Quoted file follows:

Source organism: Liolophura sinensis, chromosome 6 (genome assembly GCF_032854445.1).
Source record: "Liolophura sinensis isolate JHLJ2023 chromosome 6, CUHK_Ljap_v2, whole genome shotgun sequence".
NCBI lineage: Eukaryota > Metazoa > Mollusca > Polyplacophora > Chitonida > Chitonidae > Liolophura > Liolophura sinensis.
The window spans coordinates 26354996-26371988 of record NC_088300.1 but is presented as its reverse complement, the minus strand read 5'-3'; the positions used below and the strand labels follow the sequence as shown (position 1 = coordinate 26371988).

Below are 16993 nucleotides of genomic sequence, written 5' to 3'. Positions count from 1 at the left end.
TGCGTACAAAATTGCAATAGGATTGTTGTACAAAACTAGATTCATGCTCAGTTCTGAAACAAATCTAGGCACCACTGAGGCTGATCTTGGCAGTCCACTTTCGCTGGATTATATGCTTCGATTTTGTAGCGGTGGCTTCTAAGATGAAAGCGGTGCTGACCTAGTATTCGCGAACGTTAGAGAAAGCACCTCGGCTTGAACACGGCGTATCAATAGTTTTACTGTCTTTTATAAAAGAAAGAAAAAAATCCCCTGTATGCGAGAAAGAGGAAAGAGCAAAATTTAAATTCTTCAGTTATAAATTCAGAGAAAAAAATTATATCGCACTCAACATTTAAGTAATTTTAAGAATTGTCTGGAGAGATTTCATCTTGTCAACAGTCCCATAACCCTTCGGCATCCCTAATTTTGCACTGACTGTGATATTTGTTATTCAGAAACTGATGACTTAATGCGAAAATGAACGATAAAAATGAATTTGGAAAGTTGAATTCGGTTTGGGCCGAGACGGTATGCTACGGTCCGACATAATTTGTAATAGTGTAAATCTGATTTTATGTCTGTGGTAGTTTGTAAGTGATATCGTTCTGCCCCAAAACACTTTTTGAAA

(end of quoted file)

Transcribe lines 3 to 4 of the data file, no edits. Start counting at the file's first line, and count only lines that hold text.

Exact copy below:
NCBI lineage: Eukaryota > Metazoa > Mollusca > Polyplacophora > Chitonida > Chitonidae > Liolophura > Liolophura sinensis.
The window spans coordinates 26354996-26371988 of record NC_088300.1 but is presented as its reverse complement, the minus strand read 5'-3'; the positions used below and the strand labels follow the sequence as shown (position 1 = coordinate 26371988).